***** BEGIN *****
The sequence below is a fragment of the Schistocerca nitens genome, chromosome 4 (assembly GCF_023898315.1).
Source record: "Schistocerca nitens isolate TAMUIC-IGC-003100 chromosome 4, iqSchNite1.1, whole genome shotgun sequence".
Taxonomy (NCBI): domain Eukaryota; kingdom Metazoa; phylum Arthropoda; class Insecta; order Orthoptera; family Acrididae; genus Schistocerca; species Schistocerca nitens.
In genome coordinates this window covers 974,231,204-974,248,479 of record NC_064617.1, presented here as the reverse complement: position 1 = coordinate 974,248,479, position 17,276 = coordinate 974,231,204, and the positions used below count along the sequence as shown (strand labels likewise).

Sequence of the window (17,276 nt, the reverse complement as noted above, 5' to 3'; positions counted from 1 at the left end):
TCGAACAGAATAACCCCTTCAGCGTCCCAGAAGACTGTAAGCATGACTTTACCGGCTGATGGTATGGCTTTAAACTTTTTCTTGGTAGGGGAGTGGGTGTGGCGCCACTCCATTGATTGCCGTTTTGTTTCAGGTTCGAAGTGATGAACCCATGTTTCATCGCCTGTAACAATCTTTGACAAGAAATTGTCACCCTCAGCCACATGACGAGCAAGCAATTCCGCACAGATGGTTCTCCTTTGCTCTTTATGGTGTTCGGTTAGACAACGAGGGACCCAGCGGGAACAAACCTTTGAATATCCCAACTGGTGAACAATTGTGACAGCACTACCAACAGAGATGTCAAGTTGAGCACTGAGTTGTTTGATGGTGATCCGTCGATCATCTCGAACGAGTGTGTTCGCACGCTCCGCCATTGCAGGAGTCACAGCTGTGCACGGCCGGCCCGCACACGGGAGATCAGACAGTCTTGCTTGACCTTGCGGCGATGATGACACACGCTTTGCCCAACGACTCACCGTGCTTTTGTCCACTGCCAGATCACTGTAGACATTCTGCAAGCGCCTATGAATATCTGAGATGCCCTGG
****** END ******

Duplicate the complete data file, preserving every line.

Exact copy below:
The sequence below is a fragment of the Schistocerca nitens genome, chromosome 4 (assembly GCF_023898315.1).
Source record: "Schistocerca nitens isolate TAMUIC-IGC-003100 chromosome 4, iqSchNite1.1, whole genome shotgun sequence".
Taxonomy (NCBI): domain Eukaryota; kingdom Metazoa; phylum Arthropoda; class Insecta; order Orthoptera; family Acrididae; genus Schistocerca; species Schistocerca nitens.
In genome coordinates this window covers 974,231,204-974,248,479 of record NC_064617.1, presented here as the reverse complement: position 1 = coordinate 974,248,479, position 17,276 = coordinate 974,231,204, and the positions used below count along the sequence as shown (strand labels likewise).

Sequence of the window (17,276 nt, the reverse complement as noted above, 5' to 3'; positions counted from 1 at the left end):
TCGAACAGAATAACCCCTTCAGCGTCCCAGAAGACTGTAAGCATGACTTTACCGGCTGATGGTATGGCTTTAAACTTTTTCTTGGTAGGGGAGTGGGTGTGGCGCCACTCCATTGATTGCCGTTTTGTTTCAGGTTCGAAGTGATGAACCCATGTTTCATCGCCTGTAACAATCTTTGACAAGAAATTGTCACCCTCAGCCACATGACGAGCAAGCAATTCCGCACAGATGGTTCTCCTTTGCTCTTTATGGTGTTCGGTTAGACAACGAGGGACCCAGCGGGAACAAACCTTTGAATATCCCAACTGGTGAACAATTGTGACAGCACTACCAACAGAGATGTCAAGTTGAGCACTGAGTTGTTTGATGGTGATCCGTCGATCATCTCGAACGAGTGTGTTCGCACGCTCCGCCATTGCAGGAGTCACAGCTGTGCACGGCCGGCCCGCACACGGGAGATCAGACAGTCTTGCTTGACCTTGCGGCGATGATGACACACGCTTTGCCCAACGACTCACCGTGCTTTTGTCCACTGCCAGATCACTGTAGACATTCTGCAAGCGCCTATGAATATCTGAGATGCCCTGG